Being so false a prophet did nothing to diminish Mr. Ehrlich's popularity on college campuses or with the liberal elite. Al Gore wrote a gushing foreword to his 1990 book. The MacArthur Foundation gave him a "genius" grant. For liberals, it's the narrative that matters; not the facts.

Liberals freaked out when the world population reached 7 billion in October. The catastrophes predicted by Messrs. Malthus and Ehrlich soon would be upon us if urgent measures weren't taken immediately to slow population growth.

But what the world faces isn't a population bomb. It's a population bust.

Population will grow until about 2050, the United Nations forecasts. But before the end of the century, it may fall by nearly 20 percent.

It takes 2.1 live births per mother to keep a population stable. Here are the total fertility rates in the world's most populous countries: China (1.54); India (2.62); the United States (2.06); Indonesia (2.25) and Brazil (2.18).

The average rate for European women (1.53) is well below replacement. But this birth dearth won't lead to "Eurabia," as some seem to fear, because fertility rates are falling fast among Muslims, too. They remain high only in Yemen and the Palestinian territories.

"Iran is experiencing what may be one of the most dramatic demographic shifts in human history," wrote Martin Walker in the Wilson Quarterly. When the mullahs took over in 1979, the total fertility rate was 6.5. Now, it's 1.7.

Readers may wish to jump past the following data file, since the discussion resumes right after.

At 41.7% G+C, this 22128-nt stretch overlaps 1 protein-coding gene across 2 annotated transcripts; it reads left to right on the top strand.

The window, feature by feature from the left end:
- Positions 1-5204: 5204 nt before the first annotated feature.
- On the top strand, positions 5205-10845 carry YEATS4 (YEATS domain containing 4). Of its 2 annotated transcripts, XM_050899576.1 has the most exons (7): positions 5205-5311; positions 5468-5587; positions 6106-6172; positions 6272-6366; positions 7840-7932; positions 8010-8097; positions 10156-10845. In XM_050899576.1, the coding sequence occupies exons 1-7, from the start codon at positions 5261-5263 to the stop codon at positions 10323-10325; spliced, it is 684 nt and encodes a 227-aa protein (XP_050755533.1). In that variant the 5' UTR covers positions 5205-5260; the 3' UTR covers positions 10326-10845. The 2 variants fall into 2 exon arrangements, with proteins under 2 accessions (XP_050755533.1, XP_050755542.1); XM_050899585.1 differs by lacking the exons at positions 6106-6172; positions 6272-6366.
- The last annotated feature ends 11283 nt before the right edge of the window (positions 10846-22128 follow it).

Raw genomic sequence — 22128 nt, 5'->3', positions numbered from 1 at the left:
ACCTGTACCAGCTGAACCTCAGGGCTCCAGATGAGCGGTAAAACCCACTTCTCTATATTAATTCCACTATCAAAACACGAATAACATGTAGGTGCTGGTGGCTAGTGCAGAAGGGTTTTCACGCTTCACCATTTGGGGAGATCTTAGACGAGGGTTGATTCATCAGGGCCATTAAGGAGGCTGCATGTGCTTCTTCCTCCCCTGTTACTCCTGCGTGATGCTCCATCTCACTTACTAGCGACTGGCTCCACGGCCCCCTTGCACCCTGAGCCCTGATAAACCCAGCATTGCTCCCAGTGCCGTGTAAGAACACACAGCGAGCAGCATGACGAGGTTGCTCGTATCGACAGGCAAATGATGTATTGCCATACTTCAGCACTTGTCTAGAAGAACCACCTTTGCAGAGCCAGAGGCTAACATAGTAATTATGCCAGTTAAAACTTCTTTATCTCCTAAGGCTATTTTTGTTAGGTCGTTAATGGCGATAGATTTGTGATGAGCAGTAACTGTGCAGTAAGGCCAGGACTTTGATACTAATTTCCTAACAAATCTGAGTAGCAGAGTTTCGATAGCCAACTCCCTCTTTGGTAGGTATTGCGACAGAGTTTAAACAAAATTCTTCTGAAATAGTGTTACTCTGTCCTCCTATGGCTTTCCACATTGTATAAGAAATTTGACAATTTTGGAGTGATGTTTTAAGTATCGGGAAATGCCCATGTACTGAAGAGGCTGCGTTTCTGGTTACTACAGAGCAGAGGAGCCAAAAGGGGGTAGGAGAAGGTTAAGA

Birth rates remain high in about 40 mostly small countries. Only two of the 10 where rates are highest -- Ethiopia (13) and the Congo (19) -- are in the top 20 in population.

In 103 of 222 countries listed in the CIA World Factbook, total fertility rates are below replacement. In 37 more, they barely exceed it. Birth rates are falling in nearly all.

This means that in advanced countries, there won't be enough people working to pay for the pensions and health care of the elderly.

In those countries euphemistically described as "developing," the consequences of population decline will be worse. "The Islamic world will have the same proportion of dependent elderly as the industrial countries -- but one-tenth the productivity," noted David Goldman, who blogs at First Things.

As liberals fret about a phantom problem, they make the real one worse. They really ought to pay more attention to facts.

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JWR contributor Jack Kelly, a former Marine and Green Beret, was a deputy assistant secretary of the Air Force in the Reagan administration.